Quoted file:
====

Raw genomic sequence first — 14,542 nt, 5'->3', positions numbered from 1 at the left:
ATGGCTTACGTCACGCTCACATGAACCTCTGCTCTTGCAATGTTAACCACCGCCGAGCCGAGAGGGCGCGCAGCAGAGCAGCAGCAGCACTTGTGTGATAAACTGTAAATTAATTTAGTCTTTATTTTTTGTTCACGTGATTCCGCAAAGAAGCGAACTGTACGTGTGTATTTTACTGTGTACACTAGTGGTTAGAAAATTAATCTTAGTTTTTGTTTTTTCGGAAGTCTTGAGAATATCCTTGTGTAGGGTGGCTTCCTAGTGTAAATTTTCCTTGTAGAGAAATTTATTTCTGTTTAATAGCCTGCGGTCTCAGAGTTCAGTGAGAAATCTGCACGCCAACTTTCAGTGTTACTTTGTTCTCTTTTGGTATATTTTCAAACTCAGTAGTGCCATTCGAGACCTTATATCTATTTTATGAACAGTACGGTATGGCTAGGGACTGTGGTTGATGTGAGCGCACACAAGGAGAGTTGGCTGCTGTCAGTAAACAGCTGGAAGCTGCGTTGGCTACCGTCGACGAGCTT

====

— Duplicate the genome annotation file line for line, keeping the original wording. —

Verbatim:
Raw genomic sequence first — 14,542 nt, 5'->3', positions numbered from 1 at the left:
ATGGCTTACGTCACGCTCACATGAACCTCTGCTCTTGCAATGTTAACCACCGCCGAGCCGAGAGGGCGCGCAGCAGAGCAGCAGCAGCACTTGTGTGATAAACTGTAAATTAATTTAGTCTTTATTTTTTGTTCACGTGATTCCGCAAAGAAGCGAACTGTACGTGTGTATTTTACTGTGTACACTAGTGGTTAGAAAATTAATCTTAGTTTTTGTTTTTTCGGAAGTCTTGAGAATATCCTTGTGTAGGGTGGCTTCCTAGTGTAAATTTTCCTTGTAGAGAAATTTATTTCTGTTTAATAGCCTGCGGTCTCAGAGTTCAGTGAGAAATCTGCACGCCAACTTTCAGTGTTACTTTGTTCTCTTTTGGTATATTTTCAAACTCAGTAGTGCCATTCGAGACCTTATATCTATTTTATGAACAGTACGGTATGGCTAGGGACTGTGGTTGATGTGAGCGCACACAAGGAGAGTTGGCTGCTGTCAGTAAACAGCTGGAAGCTGCGTTGGCTACCGTCGACGAGCTT